Clinical evidence for the compensatory role of the right frontal lobe and a novel neural substrate in developmental stuttering: A single case study

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Abstract

The neural substrates of stuttering have been a topic of extensive debate in the field of both neuroscience and communication disorders. Although a consensus on this issue is yet to emerge, the recent neuroimaging studies have shown consistent neural over-activations in the right hemisphere suggestive of its possible compensatory role in stuttering. In this context, we report on a 51-year-old, right-handed male subject with a history of resolved developmental stuttering who presented with sudden onset stutter speech and left hemiparesis following an episode of right frontal stroke. The speech and language evaluation revealed apparently dysfluent speech. Unlike the people with neurogenic stuttering, our subject revealed clinical features suggestive of developmental stuttering. Combining our observations with the evidences from the previous neuroimaging studies of developmental stuttering as well as clinical studies of both neurogenic and (post-stroke) reappeared stuttering, we support the hypothesis on the compensatory role of the right frontal lobe in developmental stuttering. In addition to this, we extend the currently known neural substrates of stuttering to a novel area - the right frontal parafalcine region.

Original languageEnglish
Pages (from-to)501-510
Number of pages10
JournalJournal of Neurolinguistics
Volume23
Issue number5
DOIs
Publication statusPublished - 01-09-2010

Fingerprint

Stuttering
Frontal Lobe
stroke
evidence
communication disorder
neurosciences
activation
Neuroimaging
history
language
Stroke
evaluation
Communication Disorders
Substrate
Developmental Stuttering
Paresis
Neurosciences
Consensus
Language

All Science Journal Classification (ASJC) codes

  • Experimental and Cognitive Psychology
  • Arts and Humanities (miscellaneous)
  • Linguistics and Language
  • Cognitive Neuroscience

Cite this

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abstract = "The neural substrates of stuttering have been a topic of extensive debate in the field of both neuroscience and communication disorders. Although a consensus on this issue is yet to emerge, the recent neuroimaging studies have shown consistent neural over-activations in the right hemisphere suggestive of its possible compensatory role in stuttering. In this context, we report on a 51-year-old, right-handed male subject with a history of resolved developmental stuttering who presented with sudden onset stutter speech and left hemiparesis following an episode of right frontal stroke. The speech and language evaluation revealed apparently dysfluent speech. Unlike the people with neurogenic stuttering, our subject revealed clinical features suggestive of developmental stuttering. Combining our observations with the evidences from the previous neuroimaging studies of developmental stuttering as well as clinical studies of both neurogenic and (post-stroke) reappeared stuttering, we support the hypothesis on the compensatory role of the right frontal lobe in developmental stuttering. In addition to this, we extend the currently known neural substrates of stuttering to a novel area - the right frontal parafalcine region.",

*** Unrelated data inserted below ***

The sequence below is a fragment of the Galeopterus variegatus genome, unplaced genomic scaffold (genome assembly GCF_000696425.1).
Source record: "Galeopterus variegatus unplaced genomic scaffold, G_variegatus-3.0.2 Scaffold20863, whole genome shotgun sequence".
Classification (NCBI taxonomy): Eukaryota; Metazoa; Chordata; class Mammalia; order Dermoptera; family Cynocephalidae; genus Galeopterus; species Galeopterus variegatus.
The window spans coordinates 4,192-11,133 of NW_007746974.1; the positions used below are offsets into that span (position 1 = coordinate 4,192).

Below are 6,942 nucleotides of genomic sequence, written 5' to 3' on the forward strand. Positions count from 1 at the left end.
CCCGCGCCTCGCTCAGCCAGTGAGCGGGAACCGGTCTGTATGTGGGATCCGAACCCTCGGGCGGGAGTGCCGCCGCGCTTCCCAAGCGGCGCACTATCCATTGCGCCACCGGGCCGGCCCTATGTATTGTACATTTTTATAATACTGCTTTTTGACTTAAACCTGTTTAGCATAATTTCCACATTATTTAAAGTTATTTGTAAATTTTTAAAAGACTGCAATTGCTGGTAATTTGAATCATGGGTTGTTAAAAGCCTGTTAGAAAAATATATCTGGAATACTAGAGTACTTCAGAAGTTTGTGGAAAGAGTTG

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N2 - The neural substrates of stuttering have been a topic of extensive debate in the field of both neuroscience and communication disorders. Although a consensus on this issue is yet to emerge, the recent neuroimaging studies have shown consistent neural over-activations in the right hemisphere suggestive of its possible compensatory role in stuttering. In this context, we report on a 51-year-old, right-handed male subject with a history of resolved developmental stuttering who presented with sudden onset stutter speech and left hemiparesis following an episode of right frontal stroke. The speech and language evaluation revealed apparently dysfluent speech. Unlike the people with neurogenic stuttering, our subject revealed clinical features suggestive of developmental stuttering. Combining our observations with the evidences from the previous neuroimaging studies of developmental stuttering as well as clinical studies of both neurogenic and (post-stroke) reappeared stuttering, we support the hypothesis on the compensatory role of the right frontal lobe in developmental stuttering. In addition to this, we extend the currently known neural substrates of stuttering to a novel area - the right frontal parafalcine region.

AB - The neural substrates of stuttering have been a topic of extensive debate in the field of both neuroscience and communication disorders. Although a consensus on this issue is yet to emerge, the recent neuroimaging studies have shown consistent neural over-activations in the right hemisphere suggestive of its possible compensatory role in stuttering. In this context, we report on a 51-year-old, right-handed male subject with a history of resolved developmental stuttering who presented with sudden onset stutter speech and left hemiparesis following an episode of right frontal stroke. The speech and language evaluation revealed apparently dysfluent speech. Unlike the people with neurogenic stuttering, our subject revealed clinical features suggestive of developmental stuttering. Combining our observations with the evidences from the previous neuroimaging studies of developmental stuttering as well as clinical studies of both neurogenic and (post-stroke) reappeared stuttering, we support the hypothesis on the compensatory role of the right frontal lobe in developmental stuttering. In addition to this, we extend the currently known neural substrates of stuttering to a novel area - the right frontal parafalcine region.

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